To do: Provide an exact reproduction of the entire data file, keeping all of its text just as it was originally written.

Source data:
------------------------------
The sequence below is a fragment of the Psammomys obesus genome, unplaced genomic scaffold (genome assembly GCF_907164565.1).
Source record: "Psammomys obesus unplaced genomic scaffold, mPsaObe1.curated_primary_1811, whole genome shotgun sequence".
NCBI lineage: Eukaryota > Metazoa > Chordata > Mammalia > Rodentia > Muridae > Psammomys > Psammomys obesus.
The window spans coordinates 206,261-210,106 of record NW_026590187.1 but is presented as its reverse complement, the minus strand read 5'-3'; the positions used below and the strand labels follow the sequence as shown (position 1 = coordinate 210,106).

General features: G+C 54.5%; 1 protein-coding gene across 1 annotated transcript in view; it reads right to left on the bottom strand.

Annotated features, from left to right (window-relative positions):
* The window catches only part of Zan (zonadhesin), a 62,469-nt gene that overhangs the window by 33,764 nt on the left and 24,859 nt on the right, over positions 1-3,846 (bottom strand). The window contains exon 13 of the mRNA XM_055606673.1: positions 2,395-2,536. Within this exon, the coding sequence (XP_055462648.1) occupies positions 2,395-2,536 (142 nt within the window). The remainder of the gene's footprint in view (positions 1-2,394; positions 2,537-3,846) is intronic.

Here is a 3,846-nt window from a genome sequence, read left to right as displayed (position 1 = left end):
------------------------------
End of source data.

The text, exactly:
The sequence below is a fragment of the Psammomys obesus genome, unplaced genomic scaffold (genome assembly GCF_907164565.1).
Source record: "Psammomys obesus unplaced genomic scaffold, mPsaObe1.curated_primary_1811, whole genome shotgun sequence".
NCBI lineage: Eukaryota > Metazoa > Chordata > Mammalia > Rodentia > Muridae > Psammomys > Psammomys obesus.
The window spans coordinates 206,261-210,106 of record NW_026590187.1 but is presented as its reverse complement, the minus strand read 5'-3'; the positions used below and the strand labels follow the sequence as shown (position 1 = coordinate 210,106).

General features: G+C 54.5%; 1 protein-coding gene across 1 annotated transcript in view; it reads right to left on the bottom strand.

Annotated features, from left to right (window-relative positions):
* The window catches only part of Zan (zonadhesin), a 62,469-nt gene that overhangs the window by 33,764 nt on the left and 24,859 nt on the right, over positions 1-3,846 (bottom strand). The window contains exon 13 of the mRNA XM_055606673.1: positions 2,395-2,536. Within this exon, the coding sequence (XP_055462648.1) occupies positions 2,395-2,536 (142 nt within the window). The remainder of the gene's footprint in view (positions 1-2,394; positions 2,537-3,846) is intronic.

Here is a 3,846-nt window from a genome sequence, read left to right as displayed (position 1 = left end):